DRAGONFLY - BONUS TRACKS - Previewed by Dick Greener
We'll Meet Again Sometime (studio)
Recorded about the time Strawbs came out in June 1969, some similarities with the "big" production style of that first album - eg "Oh How She Changed". Tony Hooper vocals, with DC joining in. Fuzz guitar in intro and first verse, organ later on (Wakeman ?), yielding to driving drums. Drum riff on the chorus between lines. Cello figures from time to time, particularly on third verse. Previously on Halcyon Days UK edition.
Previously released as a single back in 1970, on the vinyl only compilation Strawbs By Choice; then, in the digital age, on the Antiques and Curios CD re-issue and Halcyon Days, US edition. Would have loved to hear the live version of this from the QEH concert - still waiting. This is a great song, and fits well with the Dragonfly period. Taste included a version with Rick Wakeman playing organ; the "raw" Dragonfly tapes (pre-overdubs) also include a karaoke (ie no vocals) version of this.
Another Day (session)
Mandolin much more to the fore on this mix. Slightly different Tony Hooper backing vocal. Ken Garner's In Session Tonight records that this session features Clare Deniz, when they also recorded "Till The Sun Comes Shining Through" which hasn't yet seen light of day
We'll Meet Again Sometime (session)
Similar arrangement to the studio version, though with cello much more to the fore, and no drums (though they're not missed - the track carries on a at a great pace, with the guitars and bass carrying a good rhythm.
COMMENTS FROM WITCHWOOD - the Strawbs Discussion Group
One of my all time faves, although I always felt the production was slightly 'muddy', compared to Strawbs. Rather than list the songs, I've tried to think what are the ingredients that I love about this album...... Obviously the songs themselves, but I love the cello that is prominent on the album (but then that tends to happen with a cellist in the band). I love the 'feel'. I love the 'mellow' harmonies between TH. and DC.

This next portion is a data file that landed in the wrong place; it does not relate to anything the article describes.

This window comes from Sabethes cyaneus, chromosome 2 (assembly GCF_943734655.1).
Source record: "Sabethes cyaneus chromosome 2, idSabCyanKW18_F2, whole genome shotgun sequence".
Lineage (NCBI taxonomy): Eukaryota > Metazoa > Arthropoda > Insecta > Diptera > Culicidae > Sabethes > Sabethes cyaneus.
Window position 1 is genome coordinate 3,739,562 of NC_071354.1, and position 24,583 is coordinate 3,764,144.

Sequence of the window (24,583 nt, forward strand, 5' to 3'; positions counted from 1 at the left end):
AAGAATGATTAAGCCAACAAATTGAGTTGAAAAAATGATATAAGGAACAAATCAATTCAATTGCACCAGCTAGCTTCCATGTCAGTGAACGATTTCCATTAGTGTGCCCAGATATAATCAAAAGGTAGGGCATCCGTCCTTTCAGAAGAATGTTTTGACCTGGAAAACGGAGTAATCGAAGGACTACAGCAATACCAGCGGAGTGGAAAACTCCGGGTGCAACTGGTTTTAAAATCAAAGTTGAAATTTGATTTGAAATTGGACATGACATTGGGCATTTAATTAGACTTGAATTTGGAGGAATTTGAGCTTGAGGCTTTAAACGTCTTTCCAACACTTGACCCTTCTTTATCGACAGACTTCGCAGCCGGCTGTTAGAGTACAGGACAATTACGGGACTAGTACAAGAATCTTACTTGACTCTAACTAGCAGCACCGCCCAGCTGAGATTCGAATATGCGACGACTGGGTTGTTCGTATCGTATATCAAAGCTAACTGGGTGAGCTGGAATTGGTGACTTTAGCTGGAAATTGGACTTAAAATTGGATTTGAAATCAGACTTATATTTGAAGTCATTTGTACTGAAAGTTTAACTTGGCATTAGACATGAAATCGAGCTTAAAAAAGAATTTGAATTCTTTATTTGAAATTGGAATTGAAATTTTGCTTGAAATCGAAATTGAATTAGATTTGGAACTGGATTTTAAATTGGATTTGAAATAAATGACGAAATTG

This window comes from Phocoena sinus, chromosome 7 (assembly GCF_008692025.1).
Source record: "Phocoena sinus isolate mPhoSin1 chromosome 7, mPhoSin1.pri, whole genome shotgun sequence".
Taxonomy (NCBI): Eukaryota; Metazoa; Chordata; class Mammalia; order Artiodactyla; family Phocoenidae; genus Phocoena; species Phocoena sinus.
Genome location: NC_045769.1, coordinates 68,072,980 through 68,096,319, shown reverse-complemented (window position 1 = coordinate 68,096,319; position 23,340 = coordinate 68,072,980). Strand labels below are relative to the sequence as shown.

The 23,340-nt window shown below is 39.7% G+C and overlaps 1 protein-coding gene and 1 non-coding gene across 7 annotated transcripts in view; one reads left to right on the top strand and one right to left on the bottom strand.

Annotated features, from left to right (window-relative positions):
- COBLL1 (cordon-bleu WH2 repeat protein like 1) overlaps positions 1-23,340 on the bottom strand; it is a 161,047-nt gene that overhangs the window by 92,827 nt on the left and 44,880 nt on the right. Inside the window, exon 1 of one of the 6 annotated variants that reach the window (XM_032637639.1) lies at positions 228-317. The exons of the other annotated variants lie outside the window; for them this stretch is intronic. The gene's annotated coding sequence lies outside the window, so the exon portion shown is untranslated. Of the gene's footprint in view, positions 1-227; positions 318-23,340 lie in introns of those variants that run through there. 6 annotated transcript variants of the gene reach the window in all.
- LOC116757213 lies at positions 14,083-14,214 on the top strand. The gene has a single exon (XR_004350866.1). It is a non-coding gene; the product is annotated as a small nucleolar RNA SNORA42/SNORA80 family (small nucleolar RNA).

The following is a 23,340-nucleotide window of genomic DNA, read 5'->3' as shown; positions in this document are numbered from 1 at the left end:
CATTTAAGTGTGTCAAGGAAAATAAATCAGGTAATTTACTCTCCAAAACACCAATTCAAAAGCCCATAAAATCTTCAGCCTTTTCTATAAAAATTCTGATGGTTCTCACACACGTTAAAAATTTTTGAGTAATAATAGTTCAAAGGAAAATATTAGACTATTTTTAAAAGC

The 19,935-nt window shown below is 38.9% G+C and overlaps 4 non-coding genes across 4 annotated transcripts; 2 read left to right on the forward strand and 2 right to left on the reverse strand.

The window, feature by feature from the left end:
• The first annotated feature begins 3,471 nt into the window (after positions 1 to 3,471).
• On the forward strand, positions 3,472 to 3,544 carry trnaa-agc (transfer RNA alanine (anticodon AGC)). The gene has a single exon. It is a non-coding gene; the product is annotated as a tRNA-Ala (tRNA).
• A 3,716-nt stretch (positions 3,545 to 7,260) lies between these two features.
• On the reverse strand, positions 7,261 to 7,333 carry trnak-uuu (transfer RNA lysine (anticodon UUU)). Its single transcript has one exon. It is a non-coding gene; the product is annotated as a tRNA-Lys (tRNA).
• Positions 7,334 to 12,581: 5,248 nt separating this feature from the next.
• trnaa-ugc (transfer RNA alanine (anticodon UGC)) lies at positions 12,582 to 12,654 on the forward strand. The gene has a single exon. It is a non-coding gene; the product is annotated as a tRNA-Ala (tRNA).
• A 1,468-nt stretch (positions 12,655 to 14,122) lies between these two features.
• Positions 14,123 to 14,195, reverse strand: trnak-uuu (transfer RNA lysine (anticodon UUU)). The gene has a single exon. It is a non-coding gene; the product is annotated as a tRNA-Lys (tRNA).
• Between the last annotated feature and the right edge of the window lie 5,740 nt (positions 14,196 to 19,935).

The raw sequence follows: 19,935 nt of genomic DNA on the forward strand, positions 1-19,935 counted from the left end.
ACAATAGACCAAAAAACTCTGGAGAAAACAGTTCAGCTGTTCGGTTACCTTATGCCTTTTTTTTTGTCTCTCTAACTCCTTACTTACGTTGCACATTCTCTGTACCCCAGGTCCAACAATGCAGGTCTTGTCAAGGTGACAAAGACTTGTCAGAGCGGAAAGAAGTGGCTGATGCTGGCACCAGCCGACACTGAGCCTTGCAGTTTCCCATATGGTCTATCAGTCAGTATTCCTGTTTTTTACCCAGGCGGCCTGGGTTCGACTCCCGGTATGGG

"Josephine", could possibly go down as one of their best of all time. It is timeless, and I always think would make someone a very good cover version, then and now. [In fact, MOR crooner Jack Jones covered it - see Covers and Sessions]
"The Weary Song", "I Turned My Face...., "Another Day", "Young Again", all evoke memories of weekends in and around Sidmouth, where two or three of us would always head off for 'lost weekends' every May bank holidays. I remember sitting on Sidmouth Beach (and this is following copious amounts of alcohol and a couple of three foot Rizlas), having detuned my guitar to something resembling Mr. Cousins' dulcimer, and absolutely crucifying "Dragonfly" for passers by. The effect was lost by the wearing of a clown's glitter-wig, but hey! That's showbiz!!
Also, Tony Hooper's little ditty for the under fives was always heart warming, and that also evokes memories of me, singing and strumming this to my baby cousin, who was about 10 months old. I recorded it and have it on a tape somewhere. As I sung, she screamed louder. So I sung louder, and she did likewise. In the end, the mood is smashed on the recording when I say "Alright, alright, I'll put the bl**dy guitar down".
Still, this album's a real fave of mine, being slightly of the folk persuasion, and in fact, I'd probably put it in my top three, but they change every month!!